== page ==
• Third, maintaining the affordable price of the generic medicines despite increasing inflation and supply cost. 

The Way forward

  • First, to increase the outreach of Janaushadhi Kendra
    • Increase in the healthcare budget for infrastructure and financial support is required. 
    • In addition, public-private partnership models for generic drugs should be mulled over to increase competitive participation of more private players and expand the outreach.
    • Training and development of pharmaceutical staff will also be required in expansion of Janaushadhi Kendra.
  • Second, to spread awareness about PMBJP and Janaushadhi Kendra: Collaboration with local hospitals, clinics and doctors is required – this is a very effective way to build the trust of locals on the efficacy of generic drugs. Patients believe in doctor’s prescription, not in ad description.
  • Finally, to hedge against inflation and maintain the affordable prices of the generic drugs, supply-side intervention is required. 
    • This primarily includes research and development of drugs to bring the efficacy in generic drugs at par with that of patented drugs, at less cost.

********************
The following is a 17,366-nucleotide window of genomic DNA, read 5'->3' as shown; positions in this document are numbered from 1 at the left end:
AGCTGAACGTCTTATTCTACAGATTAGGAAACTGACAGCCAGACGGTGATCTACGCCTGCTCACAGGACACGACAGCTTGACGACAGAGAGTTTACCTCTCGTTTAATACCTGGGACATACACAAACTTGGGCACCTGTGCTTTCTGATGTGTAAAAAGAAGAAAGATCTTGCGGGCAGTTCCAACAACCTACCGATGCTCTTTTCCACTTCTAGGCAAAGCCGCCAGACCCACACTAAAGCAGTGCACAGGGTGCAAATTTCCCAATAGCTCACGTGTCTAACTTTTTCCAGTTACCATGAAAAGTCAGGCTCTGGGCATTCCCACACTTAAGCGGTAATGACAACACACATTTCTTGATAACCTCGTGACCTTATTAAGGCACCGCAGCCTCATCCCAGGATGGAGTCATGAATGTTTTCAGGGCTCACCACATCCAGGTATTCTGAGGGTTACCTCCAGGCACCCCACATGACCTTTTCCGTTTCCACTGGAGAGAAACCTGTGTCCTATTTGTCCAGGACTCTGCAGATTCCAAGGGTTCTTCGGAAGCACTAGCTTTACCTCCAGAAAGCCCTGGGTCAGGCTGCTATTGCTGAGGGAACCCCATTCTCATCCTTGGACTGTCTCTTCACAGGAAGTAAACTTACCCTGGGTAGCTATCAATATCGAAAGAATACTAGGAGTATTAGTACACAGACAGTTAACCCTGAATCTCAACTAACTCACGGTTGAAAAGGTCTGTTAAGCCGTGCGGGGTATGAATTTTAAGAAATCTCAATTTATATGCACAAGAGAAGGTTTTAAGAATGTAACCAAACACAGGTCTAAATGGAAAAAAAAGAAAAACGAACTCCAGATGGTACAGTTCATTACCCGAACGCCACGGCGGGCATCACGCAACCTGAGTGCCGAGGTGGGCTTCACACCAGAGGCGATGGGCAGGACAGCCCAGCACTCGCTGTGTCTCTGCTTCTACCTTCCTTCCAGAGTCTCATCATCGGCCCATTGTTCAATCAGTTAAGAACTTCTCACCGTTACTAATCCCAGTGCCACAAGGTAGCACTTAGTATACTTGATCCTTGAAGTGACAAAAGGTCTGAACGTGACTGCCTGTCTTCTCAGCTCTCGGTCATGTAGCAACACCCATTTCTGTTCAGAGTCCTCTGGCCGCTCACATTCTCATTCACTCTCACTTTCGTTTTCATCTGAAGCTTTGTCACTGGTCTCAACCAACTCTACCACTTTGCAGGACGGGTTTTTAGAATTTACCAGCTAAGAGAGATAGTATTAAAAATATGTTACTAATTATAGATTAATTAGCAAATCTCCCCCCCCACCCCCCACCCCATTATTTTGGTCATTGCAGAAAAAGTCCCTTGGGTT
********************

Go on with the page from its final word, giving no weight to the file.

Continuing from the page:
• Efficiency in production, storage and supply chain would also help in slashing the input cost and thereby, maintain the affordable prices without compromising the stakeholders’ profit interest.


Affordable, accessible and acceptable drugs are every citizen’s right. Health is not just a choice of individuals but necessity of the nation. PMBJP is a noble initiative towards ‘healthy India’. It is important to make this initiative sustainable for future India. 


Model questions: (You can now post your answers in comment section)

Q.1 Consider the following statements regarding Greater One-Horned Rhinoceros

  1. It is the largest of the rhino species. 
  2. India is home to the largest number of Greater One-Horned Rhinoceros in the world. 

 Which of the above is or are correct? 

  1. 1 only 
  2. 2 only 
  3. Both 1 and 2 
  4. Neither 1 nor 2 

Q.2 Which of the following state of India does not share boundary with Assam?

  1. Tripura 
  2. Arunachal Pradesh 
  3. Sikkim
  4. Mizoram 

Q.3 Which of the following is not a part of G7 group?

  1. Canada
  2. China
  3. France
  4. Germany


1 C
2 C
3 B

Must Read

On centralising tests:

The Hindu


The Hindu

On possibilities of NATO’s role in Ukraine Crisis:

Indian Express

For a dedicated peer group, Motivation & Quick updates, Join our official telegram channel – https://t.me/IASbabaOfficialAccount

Subscribe to our YouTube Channel HERE to watch Explainer Videos, Strategy Sessions, Toppers Talks & many more…

Search now.....

Sign Up To Receive Regular Updates